People who don't believe in Darwin's theory of evolution have a simple answer to all questions about why humans are markedly different from all other animals - God created everything. To people who believe in Darwin's theory and are interested, the questions pertaining to human evolution are intriguing and controversial. The aquatic ape hypothesis is very controversial within the scientific community but, as the author explains, it deserves serious consideration.
Most of us who believe in Darwin accept that there was once a species of ape living in Africa from which all people are descended as well as all modern apes such as gorillas and chimpanzees. Looking at the modern apes, we can observe some similarities with ourselves but there are also many obvious differences. Those apes are much hairier than us and often spend their time in trees. When they walk on the ground, they generally do so on four legs rather than two. Apes use body language far more than we do, yet our faces are much more expressive than theirs. Our noses are also very different from theirs. There are less obvious but equally important differences such as the location of the larynx. Of course, there are noticeable differences between different species of apes, but they have more in common with each other than any of them do with us.
The author suggests that there may have been a time when our ancestors were forced to adapt to a semi-aquatic lifestyle. On that basis, the likeliest scenario is that we are descended from a group of apes then living in Africa near the Red Sea, maybe around six or seven million years ago. The author doesn't mention the Sahara desert but I know from other sources that it is of more recent origin, maybe three or four million years old, so the region was very different before that. Geological changes, perhaps of a catastrophic nature, isolated these apes from the African mainland for a million years or two. During that period, they became increasingly reliant on fish and other aquatic food to supplement their diet. Initially, they navigated water simply by wading, hence the reason for walking on two legs, but they eventually learned to swim. The unusual noses they evolved, which we still have, enabled them to swim underwater for short periods. In deep water, the ability to use body language is limited (try jumping up and down in a swimming pool) so facial expressions developed.
Ultimately, whether due to further geological changes or the swimming ability that they'd acquired, the ape-men were able to return to the African mainland, eventually migrating down the Rift Valley to southern Africa. By that time, they looked very different from the apes that had been their ancestors although they didn't look exactly like us either, as more evolution of a less dramatic nature has taken place subsequently. Meanwhile, the mainland apes had followed their own evolutionary path and several different species had emerged. In the five million years plus that have elapsed since the ape-men returned to the mainland, our ancestors again adapted to a terrestrial existence but never quite lost the aquatic dimension. We may not spend much time in the water (except the minority who choose to do so) but we still eat fish and other aquatic food when we choose to.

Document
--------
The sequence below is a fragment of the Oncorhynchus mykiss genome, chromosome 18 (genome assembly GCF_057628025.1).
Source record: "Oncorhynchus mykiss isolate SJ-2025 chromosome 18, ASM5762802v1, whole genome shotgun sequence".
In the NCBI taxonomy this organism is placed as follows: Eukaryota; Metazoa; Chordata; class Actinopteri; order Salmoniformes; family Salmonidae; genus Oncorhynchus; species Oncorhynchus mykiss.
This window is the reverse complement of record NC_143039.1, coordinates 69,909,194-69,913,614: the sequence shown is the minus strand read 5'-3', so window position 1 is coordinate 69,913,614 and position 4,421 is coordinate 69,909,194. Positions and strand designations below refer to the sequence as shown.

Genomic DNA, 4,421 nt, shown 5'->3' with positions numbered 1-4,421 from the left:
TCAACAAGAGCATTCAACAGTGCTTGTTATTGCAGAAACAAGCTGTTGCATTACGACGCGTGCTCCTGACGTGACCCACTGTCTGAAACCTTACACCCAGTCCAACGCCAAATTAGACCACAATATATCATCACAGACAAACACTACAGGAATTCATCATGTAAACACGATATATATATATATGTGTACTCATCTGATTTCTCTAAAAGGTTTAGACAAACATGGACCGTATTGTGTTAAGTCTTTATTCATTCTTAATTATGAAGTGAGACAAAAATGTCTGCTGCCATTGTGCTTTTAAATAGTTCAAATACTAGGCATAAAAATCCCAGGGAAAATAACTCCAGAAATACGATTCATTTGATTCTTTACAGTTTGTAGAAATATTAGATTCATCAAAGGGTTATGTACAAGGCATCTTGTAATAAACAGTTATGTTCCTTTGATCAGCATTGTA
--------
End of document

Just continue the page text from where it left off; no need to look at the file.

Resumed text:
Most of the book is taken up by an analysis of the various features of the human body that differentiate us from apes, looking at other species and noticing similarities with them. Our skin and its comparative lack of hair is more akin to whales, dolphins, elephants and domestic pigs than apes. Whales and dolphins both have terrestrial ancestors while elephants and pigs (like us) may once have had ancestors that adapted to a semi-aquatic life. The position of our larynx is comparable to that in a walrus. Our noses are not like anything found in any other creature but the nearest comparison is with a proboscis monkey, who also developed an unusual nose for use when wading. Sweat, tears and body fat all distinguish us from apes and all are discussed in detail. Walking on two legs draws comparison with some types of dinosaurs. After their mass extinction, no creatures except birds (who themselves evolved from dinosaurs beginning in the Jurassic period) ever walked primarily on two legs until our ancestors started doing so.
If the aquatic ape hypothesis is correct, it seems that our ancestors adapted quite well to a semi-aquatic life, but it must still have been very hard because they took the opportunity to return to terrestrial life when it eventually arose. After that, they must have been at some disadvantage initially compared to those apes that had continued evolving on the mainland. Perhaps those disadvantages (slowness and reduced sense of smell among them) forced them to find other survival strategies that, developed over a few million years, enabled us to become the dominant species on the planet. Those later developments including speech are outside the scope of this book, although the author points out that we could not have developed speech if our larynx position were similar to other apes.
Critics of the aquatic ape hypothesis point to a lack of definitive proof. Most books tell us that our ancestors moved directly from the forests to the open plains but this theory, also unproven, cannot convincingly explain the way we look. I look forward to the emergence of a credible alternative to the aquatic ape hypothesis that explains this, or to proof that the aquatic ape hypothesis is correct. The author provides a strong case for it. Though this book was published in 1997, it is possible to keep track of the latest research findings by surfing the net for aquatic ape.